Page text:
The book is accessible to young readers and also speaks powerfully to adults. Featuring a story within a story, the book opens with a Nósisim (my grandchild), asking her Nókom (her grandmother) about things that are different about her. The girl notices that her grandmother wears colorful clothes "like she dresses in rainbows," that she wears her hair in a long braid, speaks in Cree, and spends time with her family.
With every answer, Nókom tells a short story about how when she was young she was sent to a school far from home. For example, at the school, the girls had to wear clothes that "weren't colorful at all. We all mixed together like storm clouds." Nókom says, "They wanted us all to be like everybody else." So now, her grandmother loves to wear colorful clothes.
When Nósisim asks why her grandmother wears her hair in a long braid, she explains that they cut all the girls hair and "Our strands of hair mixed together like blades of dead grass."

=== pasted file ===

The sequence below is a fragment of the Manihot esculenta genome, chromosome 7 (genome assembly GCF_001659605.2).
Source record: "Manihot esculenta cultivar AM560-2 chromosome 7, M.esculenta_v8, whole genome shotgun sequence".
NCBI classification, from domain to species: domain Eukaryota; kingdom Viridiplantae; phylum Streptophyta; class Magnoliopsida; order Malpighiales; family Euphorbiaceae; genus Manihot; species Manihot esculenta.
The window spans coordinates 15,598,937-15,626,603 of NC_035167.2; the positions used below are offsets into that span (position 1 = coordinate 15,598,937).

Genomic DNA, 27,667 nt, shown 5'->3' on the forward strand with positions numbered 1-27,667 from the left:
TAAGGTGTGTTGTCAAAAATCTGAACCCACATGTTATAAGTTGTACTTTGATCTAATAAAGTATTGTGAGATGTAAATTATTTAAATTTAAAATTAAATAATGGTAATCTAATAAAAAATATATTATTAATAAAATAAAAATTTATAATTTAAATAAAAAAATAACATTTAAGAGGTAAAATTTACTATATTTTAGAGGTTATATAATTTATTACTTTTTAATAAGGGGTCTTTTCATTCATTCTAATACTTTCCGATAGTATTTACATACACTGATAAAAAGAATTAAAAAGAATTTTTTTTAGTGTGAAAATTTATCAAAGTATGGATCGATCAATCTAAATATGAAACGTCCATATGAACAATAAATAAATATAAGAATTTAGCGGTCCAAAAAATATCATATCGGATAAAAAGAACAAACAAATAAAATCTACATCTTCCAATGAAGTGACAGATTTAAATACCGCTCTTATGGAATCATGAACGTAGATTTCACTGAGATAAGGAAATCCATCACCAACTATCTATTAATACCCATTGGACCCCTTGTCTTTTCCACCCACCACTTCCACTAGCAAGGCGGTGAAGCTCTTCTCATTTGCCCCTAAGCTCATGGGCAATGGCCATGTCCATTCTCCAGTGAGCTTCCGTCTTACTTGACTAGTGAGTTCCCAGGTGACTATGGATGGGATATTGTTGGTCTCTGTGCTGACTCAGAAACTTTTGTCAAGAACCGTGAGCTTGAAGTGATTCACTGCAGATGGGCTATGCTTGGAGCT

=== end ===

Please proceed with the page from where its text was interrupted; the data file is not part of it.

"But sometimes when we were alone, we would pick the blades from the ground. We would braid them into the short hair they had given us, and we would have long hair again."
With lovely rhythm and repetition, Nókom explains how whenever something was taken from them, she and her friends would come together "when they were alone" and find a way to remember their home, their language, and their people.
Educators, you will find an excellent classroom resource here for K-3rd grade. This would be a great book to use on Indigenous Peoples' Day is October 14th.
David Robertson (Norway House Cree Nation) and Julie Flett (Cree-Metis) are significant contributors to Native Nations literature and artwork. Joyce Hostetter and I are giving away this book, courtesy of Portage & Main Press, through our Native Nations issue of Talking Story to be published on October 9. Leave a comment (alone with your email address if you are new to my blog) and I'll enter your name. If you leave a comment through the newsletter, I'll enter your name twice. Giveaway ends October 14.